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Indeed, in green and carrying the Schwarz-Rot-Gold of the German flag across the chest - this time as a crudely sewn-on patch - the shirt represented a quasi-amalgamation of the versions worn in West Germany’s last two matches in the Italia ’90 World Cup: the immediately recognisable Home example carried in the victory over Argentina in the final, and the iconic patterned Away style from the penalty shootout triumph over England in the semi. It was somewhat fitting that Wembley was to provide the setting for this one-off variant to appear, and England the opposition.
It is rare that a football shirt so derivative achieves cult status, even more so based on aesthetics, and rarer still a shirt that was only ever worn in a presumably meaningless friendly - the aforementioned German victory in London in the autumn of 1991. We can go further and say that there are few shirts in history which feature the use of five distinct colours and are considered great, but this version somehow manages it.
This is where we begin to question our objectivity. Do I love this design purely on its appearance or does the mystery surrounding its existence and rarity elevate its significance in my memory? I still believe it’s the former, but if I’ve been influenced by an historical impact then so be it. After this shirt’s deployment, the Germans’ next two Away shirts (proper) included prominent use of the national flag’s colouring on a green backdrop, and were both masterpieces.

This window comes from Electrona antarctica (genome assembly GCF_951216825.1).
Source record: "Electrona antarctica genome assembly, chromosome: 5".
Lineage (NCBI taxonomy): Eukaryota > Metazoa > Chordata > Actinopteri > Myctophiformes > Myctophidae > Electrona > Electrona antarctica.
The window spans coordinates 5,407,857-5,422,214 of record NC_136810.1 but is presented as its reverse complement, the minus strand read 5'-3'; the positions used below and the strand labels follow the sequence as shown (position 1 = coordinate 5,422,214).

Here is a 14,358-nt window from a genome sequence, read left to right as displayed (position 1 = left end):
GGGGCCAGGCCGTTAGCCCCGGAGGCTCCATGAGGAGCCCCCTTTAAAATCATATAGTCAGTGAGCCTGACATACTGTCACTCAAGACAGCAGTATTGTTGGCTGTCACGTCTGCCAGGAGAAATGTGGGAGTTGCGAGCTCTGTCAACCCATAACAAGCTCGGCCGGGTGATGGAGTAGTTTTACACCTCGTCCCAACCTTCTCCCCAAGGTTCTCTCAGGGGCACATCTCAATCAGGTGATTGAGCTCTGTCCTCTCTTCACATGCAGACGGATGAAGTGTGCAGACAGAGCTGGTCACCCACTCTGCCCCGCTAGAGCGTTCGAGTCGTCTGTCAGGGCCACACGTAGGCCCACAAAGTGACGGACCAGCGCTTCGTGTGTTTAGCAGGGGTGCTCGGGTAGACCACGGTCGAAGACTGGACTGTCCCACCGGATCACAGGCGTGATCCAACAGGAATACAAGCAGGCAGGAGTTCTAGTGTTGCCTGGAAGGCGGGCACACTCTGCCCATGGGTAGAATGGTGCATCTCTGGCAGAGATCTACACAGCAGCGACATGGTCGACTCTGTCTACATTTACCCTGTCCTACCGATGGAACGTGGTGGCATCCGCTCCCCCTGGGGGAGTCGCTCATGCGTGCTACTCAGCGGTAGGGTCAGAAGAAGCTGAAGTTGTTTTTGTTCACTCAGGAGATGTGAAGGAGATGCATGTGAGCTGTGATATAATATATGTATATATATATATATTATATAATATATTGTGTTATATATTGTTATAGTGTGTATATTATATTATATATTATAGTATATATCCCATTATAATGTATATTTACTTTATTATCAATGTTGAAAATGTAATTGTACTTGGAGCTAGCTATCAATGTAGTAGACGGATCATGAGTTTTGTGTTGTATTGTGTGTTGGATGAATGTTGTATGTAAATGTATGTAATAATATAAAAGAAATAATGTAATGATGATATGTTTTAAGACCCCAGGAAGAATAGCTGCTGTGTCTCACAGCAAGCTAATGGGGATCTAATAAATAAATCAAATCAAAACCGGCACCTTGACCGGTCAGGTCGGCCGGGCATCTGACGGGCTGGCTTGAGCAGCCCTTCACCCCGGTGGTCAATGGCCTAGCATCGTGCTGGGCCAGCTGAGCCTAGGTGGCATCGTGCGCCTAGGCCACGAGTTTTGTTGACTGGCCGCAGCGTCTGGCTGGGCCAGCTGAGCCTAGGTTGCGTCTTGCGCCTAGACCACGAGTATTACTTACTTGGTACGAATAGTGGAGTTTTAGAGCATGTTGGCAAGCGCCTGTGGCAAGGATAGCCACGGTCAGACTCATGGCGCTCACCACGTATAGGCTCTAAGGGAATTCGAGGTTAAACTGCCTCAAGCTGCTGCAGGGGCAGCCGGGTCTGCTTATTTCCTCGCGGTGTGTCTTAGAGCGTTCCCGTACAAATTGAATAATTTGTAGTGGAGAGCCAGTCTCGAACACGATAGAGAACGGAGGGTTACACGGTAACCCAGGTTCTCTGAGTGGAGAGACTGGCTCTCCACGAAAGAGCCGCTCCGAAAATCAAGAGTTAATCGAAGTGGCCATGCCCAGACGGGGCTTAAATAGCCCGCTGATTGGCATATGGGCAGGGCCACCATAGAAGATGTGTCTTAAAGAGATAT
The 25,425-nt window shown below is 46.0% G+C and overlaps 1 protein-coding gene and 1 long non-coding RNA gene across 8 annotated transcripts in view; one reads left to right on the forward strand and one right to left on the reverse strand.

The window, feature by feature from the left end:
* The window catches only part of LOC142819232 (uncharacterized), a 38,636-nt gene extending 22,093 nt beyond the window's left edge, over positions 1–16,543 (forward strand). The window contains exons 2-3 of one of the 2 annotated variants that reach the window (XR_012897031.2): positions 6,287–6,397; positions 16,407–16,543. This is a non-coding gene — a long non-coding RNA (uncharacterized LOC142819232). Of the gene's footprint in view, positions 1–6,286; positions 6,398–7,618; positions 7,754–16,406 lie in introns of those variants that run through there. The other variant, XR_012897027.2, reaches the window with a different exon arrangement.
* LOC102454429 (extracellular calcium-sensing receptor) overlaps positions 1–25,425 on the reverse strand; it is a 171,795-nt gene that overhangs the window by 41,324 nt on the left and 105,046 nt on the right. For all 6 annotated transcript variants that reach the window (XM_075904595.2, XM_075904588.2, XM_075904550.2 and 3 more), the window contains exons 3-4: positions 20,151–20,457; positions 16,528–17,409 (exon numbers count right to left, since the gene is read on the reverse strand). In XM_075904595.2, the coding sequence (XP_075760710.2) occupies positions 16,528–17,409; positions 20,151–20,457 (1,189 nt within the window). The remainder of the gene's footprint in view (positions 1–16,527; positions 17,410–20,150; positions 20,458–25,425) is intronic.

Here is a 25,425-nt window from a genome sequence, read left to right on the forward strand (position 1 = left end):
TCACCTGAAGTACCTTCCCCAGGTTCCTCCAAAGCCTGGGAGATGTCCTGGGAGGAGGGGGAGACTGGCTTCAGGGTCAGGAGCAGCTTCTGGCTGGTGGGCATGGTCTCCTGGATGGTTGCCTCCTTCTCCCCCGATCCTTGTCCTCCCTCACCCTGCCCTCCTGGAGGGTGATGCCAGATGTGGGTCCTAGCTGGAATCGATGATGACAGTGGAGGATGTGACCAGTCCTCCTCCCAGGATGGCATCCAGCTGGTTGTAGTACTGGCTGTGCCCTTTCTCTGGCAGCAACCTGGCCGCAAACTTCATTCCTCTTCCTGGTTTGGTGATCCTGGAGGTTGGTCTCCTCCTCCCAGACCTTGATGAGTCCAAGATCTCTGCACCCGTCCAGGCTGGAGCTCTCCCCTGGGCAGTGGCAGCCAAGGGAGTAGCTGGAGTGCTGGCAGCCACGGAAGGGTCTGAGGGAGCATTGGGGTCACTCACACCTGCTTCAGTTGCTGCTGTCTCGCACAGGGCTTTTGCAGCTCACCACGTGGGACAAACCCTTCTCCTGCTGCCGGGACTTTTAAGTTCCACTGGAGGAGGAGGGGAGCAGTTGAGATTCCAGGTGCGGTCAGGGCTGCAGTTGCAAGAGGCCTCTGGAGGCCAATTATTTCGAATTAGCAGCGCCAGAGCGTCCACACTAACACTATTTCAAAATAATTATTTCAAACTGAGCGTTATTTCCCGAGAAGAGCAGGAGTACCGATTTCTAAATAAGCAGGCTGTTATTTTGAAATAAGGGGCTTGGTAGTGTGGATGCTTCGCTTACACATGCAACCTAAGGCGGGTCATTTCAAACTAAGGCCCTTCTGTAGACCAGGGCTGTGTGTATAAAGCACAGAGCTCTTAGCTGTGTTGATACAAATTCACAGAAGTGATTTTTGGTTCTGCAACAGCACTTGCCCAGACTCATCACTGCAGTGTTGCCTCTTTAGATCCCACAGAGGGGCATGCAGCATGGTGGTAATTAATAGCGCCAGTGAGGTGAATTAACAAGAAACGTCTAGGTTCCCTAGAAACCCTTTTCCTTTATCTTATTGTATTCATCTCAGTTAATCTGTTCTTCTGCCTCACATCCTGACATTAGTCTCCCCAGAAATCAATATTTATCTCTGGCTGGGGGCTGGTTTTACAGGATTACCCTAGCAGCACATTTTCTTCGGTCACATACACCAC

It also must be considered that the 1988-91 Home shirt’s graphic was so remarkable, so striking and impactful, that its recycling on an otherwise largely plain green shirt was bound to be successful. Perhaps, even, to not at least test it out on a green Away shirt that had become so synonymous with West German sides when forced to change, would have seemed a waste - especially at a point, in the wake of the Berlin Wall tumbling down, when the German flag evoked positivity and progressiveness.
Well, they tried it. And how it worked.
Written by Jay, resident blogger on DesignFootball.com.
Jay can be found on Twitter and DesignFootball.com are on Facebook and Twitter.
This shirt is part of The 50 Greatest Football Shirts Ever. The full list can be viewed here.
Anonymous; 23 June 2015
I had totally forgotten about this shirt, great call. Think it would have been better without the white shoulder stripes.